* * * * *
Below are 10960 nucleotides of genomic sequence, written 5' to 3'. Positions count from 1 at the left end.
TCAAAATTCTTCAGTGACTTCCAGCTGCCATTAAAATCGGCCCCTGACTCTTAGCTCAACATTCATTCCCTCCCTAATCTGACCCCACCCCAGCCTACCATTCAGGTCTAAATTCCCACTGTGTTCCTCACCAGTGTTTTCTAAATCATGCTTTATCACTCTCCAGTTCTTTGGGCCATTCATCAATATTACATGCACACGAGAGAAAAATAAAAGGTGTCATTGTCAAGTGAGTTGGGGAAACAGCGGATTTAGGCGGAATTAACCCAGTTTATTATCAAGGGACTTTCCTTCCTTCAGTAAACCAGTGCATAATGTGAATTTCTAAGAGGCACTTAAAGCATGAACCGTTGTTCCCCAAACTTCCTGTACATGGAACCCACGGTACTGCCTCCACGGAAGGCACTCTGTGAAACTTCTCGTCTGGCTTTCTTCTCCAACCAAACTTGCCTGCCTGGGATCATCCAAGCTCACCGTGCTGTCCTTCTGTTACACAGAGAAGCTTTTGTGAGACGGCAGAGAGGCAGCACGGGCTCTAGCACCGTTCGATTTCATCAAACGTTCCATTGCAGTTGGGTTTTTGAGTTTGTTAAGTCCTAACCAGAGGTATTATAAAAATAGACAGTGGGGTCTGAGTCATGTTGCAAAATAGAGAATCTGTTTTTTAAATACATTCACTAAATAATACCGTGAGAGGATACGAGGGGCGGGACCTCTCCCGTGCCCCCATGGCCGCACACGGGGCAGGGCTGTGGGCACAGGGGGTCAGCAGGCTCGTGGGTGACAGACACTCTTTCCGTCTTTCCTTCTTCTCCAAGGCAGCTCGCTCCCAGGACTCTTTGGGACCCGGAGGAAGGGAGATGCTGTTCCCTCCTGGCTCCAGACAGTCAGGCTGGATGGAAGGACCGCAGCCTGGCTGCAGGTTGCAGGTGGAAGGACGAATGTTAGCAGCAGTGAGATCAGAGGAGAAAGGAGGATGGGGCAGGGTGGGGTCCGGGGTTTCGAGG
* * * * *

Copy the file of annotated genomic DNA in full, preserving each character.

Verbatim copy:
Below are 10960 nucleotides of genomic sequence, written 5' to 3'. Positions count from 1 at the left end.
TCAAAATTCTTCAGTGACTTCCAGCTGCCATTAAAATCGGCCCCTGACTCTTAGCTCAACATTCATTCCCTCCCTAATCTGACCCCACCCCAGCCTACCATTCAGGTCTAAATTCCCACTGTGTTCCTCACCAGTGTTTTCTAAATCATGCTTTATCACTCTCCAGTTCTTTGGGCCATTCATCAATATTACATGCACACGAGAGAAAAATAAAAGGTGTCATTGTCAAGTGAGTTGGGGAAACAGCGGATTTAGGCGGAATTAACCCAGTTTATTATCAAGGGACTTTCCTTCCTTCAGTAAACCAGTGCATAATGTGAATTTCTAAGAGGCACTTAAAGCATGAACCGTTGTTCCCCAAACTTCCTGTACATGGAACCCACGGTACTGCCTCCACGGAAGGCACTCTGTGAAACTTCTCGTCTGGCTTTCTTCTCCAACCAAACTTGCCTGCCTGGGATCATCCAAGCTCACCGTGCTGTCCTTCTGTTACACAGAGAAGCTTTTGTGAGACGGCAGAGAGGCAGCACGGGCTCTAGCACCGTTCGATTTCATCAAACGTTCCATTGCAGTTGGGTTTTTGAGTTTGTTAAGTCCTAACCAGAGGTATTATAAAAATAGACAGTGGGGTCTGAGTCATGTTGCAAAATAGAGAATCTGTTTTTTAAATACATTCACTAAATAATACCGTGAGAGGATACGAGGGGCGGGACCTCTCCCGTGCCCCCATGGCCGCACACGGGGCAGGGCTGTGGGCACAGGGGGTCAGCAGGCTCGTGGGTGACAGACACTCTTTCCGTCTTTCCTTCTTCTCCAAGGCAGCTCGCTCCCAGGACTCTTTGGGACCCGGAGGAAGGGAGATGCTGTTCCCTCCTGGCTCCAGACAGTCAGGCTGGATGGAAGGACCGCAGCCTGGCTGCAGGTTGCAGGTGGAAGGACGAATGTTAGCAGCAGTGAGATCAGAGGAGAAAGGAGGATGGGGCAGGGTGGGGTCCGGGGTTTCGAGG